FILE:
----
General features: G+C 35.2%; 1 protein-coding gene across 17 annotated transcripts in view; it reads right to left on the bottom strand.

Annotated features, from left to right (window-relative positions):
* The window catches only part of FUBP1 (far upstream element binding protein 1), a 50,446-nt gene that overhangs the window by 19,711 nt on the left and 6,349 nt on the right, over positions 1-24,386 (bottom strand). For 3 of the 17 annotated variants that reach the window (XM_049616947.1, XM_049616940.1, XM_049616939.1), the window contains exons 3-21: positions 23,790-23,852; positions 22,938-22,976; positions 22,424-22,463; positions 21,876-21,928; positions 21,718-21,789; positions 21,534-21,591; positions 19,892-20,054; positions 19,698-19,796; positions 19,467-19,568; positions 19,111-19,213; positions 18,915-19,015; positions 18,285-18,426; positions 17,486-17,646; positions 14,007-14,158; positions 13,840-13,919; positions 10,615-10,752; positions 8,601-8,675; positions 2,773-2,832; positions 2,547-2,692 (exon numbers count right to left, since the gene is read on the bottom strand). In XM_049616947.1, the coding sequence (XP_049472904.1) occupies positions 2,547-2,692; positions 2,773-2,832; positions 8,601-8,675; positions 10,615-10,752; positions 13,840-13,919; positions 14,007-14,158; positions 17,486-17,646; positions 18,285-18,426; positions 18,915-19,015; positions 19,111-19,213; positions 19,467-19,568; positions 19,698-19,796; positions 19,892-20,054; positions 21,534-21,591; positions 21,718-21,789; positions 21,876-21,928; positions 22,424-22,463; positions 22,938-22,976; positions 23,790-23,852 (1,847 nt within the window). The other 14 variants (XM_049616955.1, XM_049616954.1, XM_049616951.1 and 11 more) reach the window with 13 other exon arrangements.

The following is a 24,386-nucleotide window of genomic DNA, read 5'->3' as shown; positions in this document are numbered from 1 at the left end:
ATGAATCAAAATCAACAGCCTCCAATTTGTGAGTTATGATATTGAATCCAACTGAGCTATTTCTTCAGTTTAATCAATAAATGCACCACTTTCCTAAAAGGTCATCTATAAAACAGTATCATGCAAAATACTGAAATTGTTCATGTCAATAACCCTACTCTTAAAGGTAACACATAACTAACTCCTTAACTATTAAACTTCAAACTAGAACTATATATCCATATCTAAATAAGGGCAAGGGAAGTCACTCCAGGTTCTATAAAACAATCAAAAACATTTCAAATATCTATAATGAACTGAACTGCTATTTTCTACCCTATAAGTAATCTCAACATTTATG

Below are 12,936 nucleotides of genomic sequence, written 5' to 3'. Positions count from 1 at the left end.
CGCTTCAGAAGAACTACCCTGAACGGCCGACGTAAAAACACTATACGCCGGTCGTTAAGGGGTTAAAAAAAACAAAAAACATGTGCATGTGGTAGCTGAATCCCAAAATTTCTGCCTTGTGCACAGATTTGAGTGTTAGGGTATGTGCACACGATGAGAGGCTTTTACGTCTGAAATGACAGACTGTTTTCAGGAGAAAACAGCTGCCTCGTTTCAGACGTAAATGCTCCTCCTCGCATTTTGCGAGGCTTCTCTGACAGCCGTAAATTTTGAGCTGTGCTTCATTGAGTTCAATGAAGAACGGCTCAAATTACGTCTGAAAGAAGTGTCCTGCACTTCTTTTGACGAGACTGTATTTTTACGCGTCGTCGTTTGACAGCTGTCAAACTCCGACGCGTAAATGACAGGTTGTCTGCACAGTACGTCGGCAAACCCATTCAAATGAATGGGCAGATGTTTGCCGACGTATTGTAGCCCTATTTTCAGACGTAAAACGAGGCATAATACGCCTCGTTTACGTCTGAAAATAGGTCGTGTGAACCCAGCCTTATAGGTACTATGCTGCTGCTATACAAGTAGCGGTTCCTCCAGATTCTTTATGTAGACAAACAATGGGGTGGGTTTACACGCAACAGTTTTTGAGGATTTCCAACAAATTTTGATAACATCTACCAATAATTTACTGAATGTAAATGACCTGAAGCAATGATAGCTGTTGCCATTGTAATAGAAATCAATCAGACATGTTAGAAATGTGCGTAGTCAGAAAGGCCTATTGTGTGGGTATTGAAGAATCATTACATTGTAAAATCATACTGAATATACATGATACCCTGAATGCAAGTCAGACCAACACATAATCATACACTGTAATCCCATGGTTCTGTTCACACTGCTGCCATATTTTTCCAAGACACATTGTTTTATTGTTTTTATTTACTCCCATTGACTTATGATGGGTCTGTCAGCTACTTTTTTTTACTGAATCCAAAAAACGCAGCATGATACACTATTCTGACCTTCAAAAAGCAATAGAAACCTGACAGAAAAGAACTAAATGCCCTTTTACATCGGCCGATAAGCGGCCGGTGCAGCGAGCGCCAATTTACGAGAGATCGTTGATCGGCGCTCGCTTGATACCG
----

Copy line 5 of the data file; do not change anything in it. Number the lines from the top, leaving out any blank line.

ATGAATCAAAATCAACAGCCTCCAATTTGTGAGTTATGATATTGAATCCAACTGAGCTATTTCTTCAGTTTAATCAATAAATGCACCACTTTCCTAAAAGGTCATCTATAAAACAGTATCATGCAAAATACTGAAATTGTTCATGTCAATAACCCTACTCTTAAAGGTAACACATAACTAACTCCTTAACTATTAAACTTCAAACTAGAACTATATATCCATATCTAAATAAGGGCAAGGGAAGTCACTCCAGGTTCTATAAAACAATCAAAAACATTTCAAATATCTATAATGAACTGAACTGCTATTTTCTACCCTATAAGTAATCTCAACATTTATG